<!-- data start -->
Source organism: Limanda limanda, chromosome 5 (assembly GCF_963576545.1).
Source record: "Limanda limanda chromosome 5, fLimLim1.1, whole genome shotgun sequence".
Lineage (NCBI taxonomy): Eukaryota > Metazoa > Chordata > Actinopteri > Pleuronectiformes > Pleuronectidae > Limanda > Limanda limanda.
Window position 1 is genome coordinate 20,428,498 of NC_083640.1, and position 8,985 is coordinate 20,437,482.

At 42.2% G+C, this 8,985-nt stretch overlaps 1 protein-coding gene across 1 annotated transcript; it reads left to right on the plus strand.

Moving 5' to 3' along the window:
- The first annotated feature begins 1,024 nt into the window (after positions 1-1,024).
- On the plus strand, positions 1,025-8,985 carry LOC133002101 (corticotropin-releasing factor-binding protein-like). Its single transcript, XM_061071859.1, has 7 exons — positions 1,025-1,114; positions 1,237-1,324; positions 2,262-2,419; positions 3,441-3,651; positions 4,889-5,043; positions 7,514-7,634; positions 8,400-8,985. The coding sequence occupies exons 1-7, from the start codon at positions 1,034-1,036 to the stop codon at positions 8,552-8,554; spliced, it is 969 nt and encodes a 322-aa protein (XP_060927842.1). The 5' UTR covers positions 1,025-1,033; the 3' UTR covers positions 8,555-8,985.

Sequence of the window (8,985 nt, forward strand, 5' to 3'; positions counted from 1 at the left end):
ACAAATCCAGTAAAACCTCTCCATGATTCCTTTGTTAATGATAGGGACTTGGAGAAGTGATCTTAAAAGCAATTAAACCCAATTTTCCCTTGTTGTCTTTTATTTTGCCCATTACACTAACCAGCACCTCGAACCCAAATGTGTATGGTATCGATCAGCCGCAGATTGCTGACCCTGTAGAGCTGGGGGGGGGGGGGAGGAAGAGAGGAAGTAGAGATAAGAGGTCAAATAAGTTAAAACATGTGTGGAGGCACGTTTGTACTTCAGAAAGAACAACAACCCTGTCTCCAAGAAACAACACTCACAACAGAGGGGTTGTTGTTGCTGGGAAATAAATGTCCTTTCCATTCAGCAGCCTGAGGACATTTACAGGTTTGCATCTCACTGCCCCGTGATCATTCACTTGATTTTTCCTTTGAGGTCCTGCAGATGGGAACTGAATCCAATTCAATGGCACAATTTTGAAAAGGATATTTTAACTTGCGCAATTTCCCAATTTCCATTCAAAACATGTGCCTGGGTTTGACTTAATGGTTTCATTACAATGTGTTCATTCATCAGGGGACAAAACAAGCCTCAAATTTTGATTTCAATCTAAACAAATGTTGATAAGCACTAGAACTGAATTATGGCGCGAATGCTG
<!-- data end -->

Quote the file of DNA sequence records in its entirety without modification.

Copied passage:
Source organism: Limanda limanda, chromosome 5 (assembly GCF_963576545.1).
Source record: "Limanda limanda chromosome 5, fLimLim1.1, whole genome shotgun sequence".
Lineage (NCBI taxonomy): Eukaryota > Metazoa > Chordata > Actinopteri > Pleuronectiformes > Pleuronectidae > Limanda > Limanda limanda.
Window position 1 is genome coordinate 20,428,498 of NC_083640.1, and position 8,985 is coordinate 20,437,482.

At 42.2% G+C, this 8,985-nt stretch overlaps 1 protein-coding gene across 1 annotated transcript; it reads left to right on the plus strand.

Moving 5' to 3' along the window:
- The first annotated feature begins 1,024 nt into the window (after positions 1-1,024).
- On the plus strand, positions 1,025-8,985 carry LOC133002101 (corticotropin-releasing factor-binding protein-like). Its single transcript, XM_061071859.1, has 7 exons — positions 1,025-1,114; positions 1,237-1,324; positions 2,262-2,419; positions 3,441-3,651; positions 4,889-5,043; positions 7,514-7,634; positions 8,400-8,985. The coding sequence occupies exons 1-7, from the start codon at positions 1,034-1,036 to the stop codon at positions 8,552-8,554; spliced, it is 969 nt and encodes a 322-aa protein (XP_060927842.1). The 5' UTR covers positions 1,025-1,033; the 3' UTR covers positions 8,555-8,985.

Sequence of the window (8,985 nt, forward strand, 5' to 3'; positions counted from 1 at the left end):
ACAAATCCAGTAAAACCTCTCCATGATTCCTTTGTTAATGATAGGGACTTGGAGAAGTGATCTTAAAAGCAATTAAACCCAATTTTCCCTTGTTGTCTTTTATTTTGCCCATTACACTAACCAGCACCTCGAACCCAAATGTGTATGGTATCGATCAGCCGCAGATTGCTGACCCTGTAGAGCTGGGGGGGGGGGGGAGGAAGAGAGGAAGTAGAGATAAGAGGTCAAATAAGTTAAAACATGTGTGGAGGCACGTTTGTACTTCAGAAAGAACAACAACCCTGTCTCCAAGAAACAACACTCACAACAGAGGGGTTGTTGTTGCTGGGAAATAAATGTCCTTTCCATTCAGCAGCCTGAGGACATTTACAGGTTTGCATCTCACTGCCCCGTGATCATTCACTTGATTTTTCCTTTGAGGTCCTGCAGATGGGAACTGAATCCAATTCAATGGCACAATTTTGAAAAGGATATTTTAACTTGCGCAATTTCCCAATTTCCATTCAAAACATGTGCCTGGGTTTGACTTAATGGTTTCATTACAATGTGTTCATTCATCAGGGGACAAAACAAGCCTCAAATTTTGATTTCAATCTAAACAAATGTTGATAAGCACTAGAACTGAATTATGGCGCGAATGCTG